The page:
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Offering a penetrating view of Jewish society and culture, the essays in this volume shed light on a little-known chapter of Jewish history. Written by scholars from Israel, Turkey, Europe and the United States, it presents a broad historical canvas that brings together different perspectives and viewpoints. Its contents include essays on: the foundations of Ottaman-jewish cooperation; Rabbinic literature in the late Byzantine and early Ottoman periods; Jewish contributions to Ottoman medicine between 1450 and 1800; and Jewish female education in the Ottoman Empire between 1840 and 1914.

Jewish Salonica

Between the Ottoman Empire and Modern Greece

Author: Devin E. Naar

Publisher: Stanford University Press

ISBN: 1503600092

Category: History

Page: 400

View: 2532

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Touted as the "Jerusalem of the Balkans," the Mediterranean port city of Salonica (Thessaloniki) was once home to the largest Sephardic Jewish community in the world. The collapse of the Ottoman Empire and the city's incorporation into Greece in 1912 provoked a major upheaval that compelled Salonica's Jews to reimagine their community and status as citizens of a nation-state. Jewish Salonica is the first book to tell the story of this tumultuous transition through the voices and perspectives of Salonican Jews as they forged a new place for themselves in Greek society. Devin E. Naar traveled the globe, from New York to Salonica, Jerusalem, and Moscow, to excavate archives once confiscated by the Nazis. Written in Ladino, Greek, French, and Hebrew, these archives, combined with local newspapers, reveal how Salonica's Jews fashioned a new hybrid identity as Hellenic Jews during a period marked by rising nationalism and economic crisis as well as unprecedented Jewish cultural and political vibrancy. Salonica's Jews—Zionists, assimilationists, and socialists—reinvigorated their connection to the city and claimed it as their own until the Holocaust. Through the case of Salonica's Jews, Naar recovers the diverse experiences of a lost religious, linguistic, and national minority at the crossroads of Europe and the Middle East.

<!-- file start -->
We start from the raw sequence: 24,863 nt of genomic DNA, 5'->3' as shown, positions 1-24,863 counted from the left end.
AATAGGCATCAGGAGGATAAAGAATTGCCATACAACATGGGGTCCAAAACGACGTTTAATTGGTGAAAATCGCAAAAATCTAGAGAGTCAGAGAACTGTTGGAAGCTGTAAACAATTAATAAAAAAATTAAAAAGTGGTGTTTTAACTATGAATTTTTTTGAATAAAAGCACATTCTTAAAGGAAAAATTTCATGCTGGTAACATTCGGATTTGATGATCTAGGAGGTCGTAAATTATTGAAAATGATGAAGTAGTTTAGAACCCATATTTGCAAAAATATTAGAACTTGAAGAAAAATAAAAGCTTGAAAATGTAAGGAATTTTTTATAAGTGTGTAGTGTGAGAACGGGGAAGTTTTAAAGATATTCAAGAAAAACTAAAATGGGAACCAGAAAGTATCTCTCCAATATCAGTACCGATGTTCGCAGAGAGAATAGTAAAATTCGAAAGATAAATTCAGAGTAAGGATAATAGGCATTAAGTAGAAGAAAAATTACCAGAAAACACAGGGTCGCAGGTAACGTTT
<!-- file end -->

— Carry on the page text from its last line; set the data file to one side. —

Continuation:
Plumes

Ostrich Feathers, Jews, and a Lost World of Global Commerce

Author: Sarah Abrevaya Stein

Publisher: Yale University Press

ISBN: 0300142854

Category: Art

Page: 244

View: 4542

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From Yiddish-speaking Russian-Lithuanian feather handlers in South Africa to London manufacturers and wholesalers, from New York's Lower East Side to entrepreneurial farms in the American West, this text explores the details of a remarkably vibrant yet ephemeral culture.

After the War was Over

Reconstructing the Family, Nation, and State in Greece, 1943-1960

Author: Mark Mazower

Publisher: Princeton University Press

ISBN: 9780691058429